The Army Corp. of Engineers was again diligently dredging the inlet of the Port of Palm Beach on News Years Eve. Although there is no specific data to suggest that there is a leak in out sand transmission line that keeps the beaches of Palm Beach from washing away with the south bound current, the constant dredging is certainly noteworthy, and possibly telling.
George Black Jr.
This video is of the Army Corp of Engineers surveying the inlet channel of the Port of Palm Beach. I met with some members of the Army Corp of Engineers on 10/20/2014. This was in response to an emergency call from the Port District on 10/17/2014 concerning shoaling in the channel of our sea port.
At that time the concern was both environmental, and commercial.
Environmental, from the perspective that sand washes from north to south along our sea shore while the Gulf Stream travels from south to north. This southward movement of sand along our sea coast threatens both to close our channel, which, in essence would put this International Sea Port out of business, and with the closure of the inlet, the sea grasses and marine life as we know it, would be threatened due to the drop of the salinity of the lake water, and because of the backup of the run-off from the common elements of an industrialized population of an agricultural community.
In addition to these problems, our power plant may not be able to sustain the cooling of its generators which may cause electrical shortages within our growing population if our vintage sand pump does not continue to work. In this video you will note the sand pumping dredge, the servicing ships to carry equipment for the sand pumping and dredging operation, and the divers surveying the inlet channel of our international sea port.
I have written these documentations because if we do not keep up with the future we will be left in the past. Quite frankly, our sand pump and Sea Port is becoming structurally obsolete. Our channel is also becoming functionally obsolete compared to today’s standards. We have been dredging on a regular basis for the last couple of years. Our sand pumping equipment has been patched in two, three, or more areas since the Hurricanes of 2004 and 2005.
Eventually things wear out, and if we become unable to support the expected growth of Tropical Shipping, Florida Crystal, and other business concerns of the Port District, and the continental growth of the United States that ship through our Sea Port we will lose our business, our jobs, and wellbeing to Port St. Lucie, Port Miami, or Port Everglades.
Therefore it seems essential to me to renew our sand pump, deepen our channel, and turning basin, and build the prospected Inland Port for the future, our people, and our Country.
The last time our channel was deepened was in 1963 taking the mean water depth to 33″. Since then our improvements have kept up with the times, but have not prepared for the future. The proposed new depth which I also proposed when I ran for Commissioner of the Port of Palm Beach is 39 feet, and with a proposed width increase of 50 feet. I also proposed to connect I-95 to Martin Luther King Jr. St. also known as the Purple Heart Highway, and Beeline Highway.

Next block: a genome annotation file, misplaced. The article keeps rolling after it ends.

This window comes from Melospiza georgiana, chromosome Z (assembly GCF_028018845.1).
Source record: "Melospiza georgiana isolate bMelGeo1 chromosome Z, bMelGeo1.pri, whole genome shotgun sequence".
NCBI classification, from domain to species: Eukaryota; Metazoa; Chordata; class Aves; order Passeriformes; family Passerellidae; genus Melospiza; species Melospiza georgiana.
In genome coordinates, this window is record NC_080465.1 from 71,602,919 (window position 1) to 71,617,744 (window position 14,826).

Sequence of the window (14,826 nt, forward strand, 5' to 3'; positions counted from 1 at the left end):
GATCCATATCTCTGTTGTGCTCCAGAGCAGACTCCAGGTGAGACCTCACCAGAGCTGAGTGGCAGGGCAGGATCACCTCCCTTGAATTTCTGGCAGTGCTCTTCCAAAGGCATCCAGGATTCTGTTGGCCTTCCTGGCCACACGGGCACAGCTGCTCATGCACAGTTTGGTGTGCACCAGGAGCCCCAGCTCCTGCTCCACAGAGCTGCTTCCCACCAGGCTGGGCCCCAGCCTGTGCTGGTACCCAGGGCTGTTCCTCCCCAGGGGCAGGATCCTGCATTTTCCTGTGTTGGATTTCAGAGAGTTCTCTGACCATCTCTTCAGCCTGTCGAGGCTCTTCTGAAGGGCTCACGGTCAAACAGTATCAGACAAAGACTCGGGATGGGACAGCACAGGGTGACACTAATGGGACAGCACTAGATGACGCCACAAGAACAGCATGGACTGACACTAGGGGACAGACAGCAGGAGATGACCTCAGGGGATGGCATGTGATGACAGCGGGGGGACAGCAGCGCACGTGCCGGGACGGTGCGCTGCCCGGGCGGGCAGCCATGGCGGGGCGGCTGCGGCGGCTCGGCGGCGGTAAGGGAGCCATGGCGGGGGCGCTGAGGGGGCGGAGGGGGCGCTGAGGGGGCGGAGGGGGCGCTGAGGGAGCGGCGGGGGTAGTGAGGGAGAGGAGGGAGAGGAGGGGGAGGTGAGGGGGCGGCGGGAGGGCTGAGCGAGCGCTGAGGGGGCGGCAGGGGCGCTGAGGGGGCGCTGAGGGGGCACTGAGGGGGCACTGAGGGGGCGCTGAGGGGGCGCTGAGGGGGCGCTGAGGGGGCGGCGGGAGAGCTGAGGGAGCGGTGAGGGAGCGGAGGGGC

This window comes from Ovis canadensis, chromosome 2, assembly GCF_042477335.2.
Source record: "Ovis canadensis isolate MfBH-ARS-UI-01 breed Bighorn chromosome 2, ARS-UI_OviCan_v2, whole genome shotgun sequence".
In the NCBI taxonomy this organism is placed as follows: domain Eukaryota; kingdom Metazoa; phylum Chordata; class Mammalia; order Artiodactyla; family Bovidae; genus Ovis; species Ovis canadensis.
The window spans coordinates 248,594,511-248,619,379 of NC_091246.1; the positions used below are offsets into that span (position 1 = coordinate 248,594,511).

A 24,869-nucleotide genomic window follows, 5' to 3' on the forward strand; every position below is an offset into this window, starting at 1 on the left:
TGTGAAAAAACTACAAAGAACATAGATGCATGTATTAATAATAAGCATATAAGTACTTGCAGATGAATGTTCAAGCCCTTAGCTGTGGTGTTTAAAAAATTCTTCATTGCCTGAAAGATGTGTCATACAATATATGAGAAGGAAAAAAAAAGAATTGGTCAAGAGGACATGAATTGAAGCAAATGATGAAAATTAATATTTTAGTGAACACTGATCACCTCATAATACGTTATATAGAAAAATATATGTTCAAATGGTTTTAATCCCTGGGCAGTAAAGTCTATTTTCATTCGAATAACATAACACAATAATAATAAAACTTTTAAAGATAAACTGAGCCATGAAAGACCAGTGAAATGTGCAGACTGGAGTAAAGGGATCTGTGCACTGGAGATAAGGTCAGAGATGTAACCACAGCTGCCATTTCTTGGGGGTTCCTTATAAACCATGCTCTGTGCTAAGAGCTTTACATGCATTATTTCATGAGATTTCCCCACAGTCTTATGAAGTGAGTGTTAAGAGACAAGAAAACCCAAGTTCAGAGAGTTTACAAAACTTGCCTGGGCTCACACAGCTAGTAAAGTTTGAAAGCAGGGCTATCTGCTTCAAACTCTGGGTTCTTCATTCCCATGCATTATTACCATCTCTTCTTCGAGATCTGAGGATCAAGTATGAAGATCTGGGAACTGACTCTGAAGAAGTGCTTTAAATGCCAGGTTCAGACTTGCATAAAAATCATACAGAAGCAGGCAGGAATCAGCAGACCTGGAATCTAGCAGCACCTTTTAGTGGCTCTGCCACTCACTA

These improvements along with the construction of the Inland Port also proposed by both Commissioner Wayne Richards, and myself should insure the continued existence of the shores of Palm Beach, the sea life of Lake Worth, more jobs in the Port’s district, plus a bright future for Palm Beach County.
George Black Jr. (editor/staff writer of the Port of Palm Beach Post, Politician, business man.)
The information for this report was obtained primarily from documents of the Port of Palm Beach, and also sources such as the Army Corp of Engineers, whether data, marine studies, economic studies, etc.
I shot this video footage on June 19, 2011 of the demolition of the Florida Power and Light Plant in the Port of Palm Beach. It became necessary to demolish it to build a new Plant for the future as it had become structurally obsolete.
Our Port itself has become structurally obsolete as well, and if we do not catch up to the future, we will be left in the past, and our county’s infrastructure will collapse.
I have also included some current photos of our failing sand pump that seems to be continually struggling to keep the shores of Palm Beach from washing away see: http://www.portofpalmbeachpost.com Army Corp. of Engineers.
I have also included photos of some of the recent repairs that are simply bandages for growing problem rather than a cure for the disease of our International Sea Port! We continue to have ongoing dredging in our sea port area just to maintain a reasonably functional sea port.
The new Panama Canal is scheduled to open in less than two years. We do not intend to ship with the new super ships; however, I believe we must plan for the future growth of our current customers or they will go somewhere else.
See continuing dredging photos:
See sand pump repair photos:
Note that the wall of the pump house has recently been repaired as the new pipe was just connected to the old one. The old one was wearing and rusting out.
Note the Polyethylene pipe that is exposed on the surface of the beach. This was used to connect other bad and deteriorating steel pipe as in the previous photo.
As you can see from these photos, a new sand screen, and boom have recently been added to the old turret that siphons up the sand and pumps it over to Palm Beach Island. Will that turret last another 50 years? I think not.
Article by George Black Jr, Port of Palm Beach Post, http://www.portofpalmbeachpost.com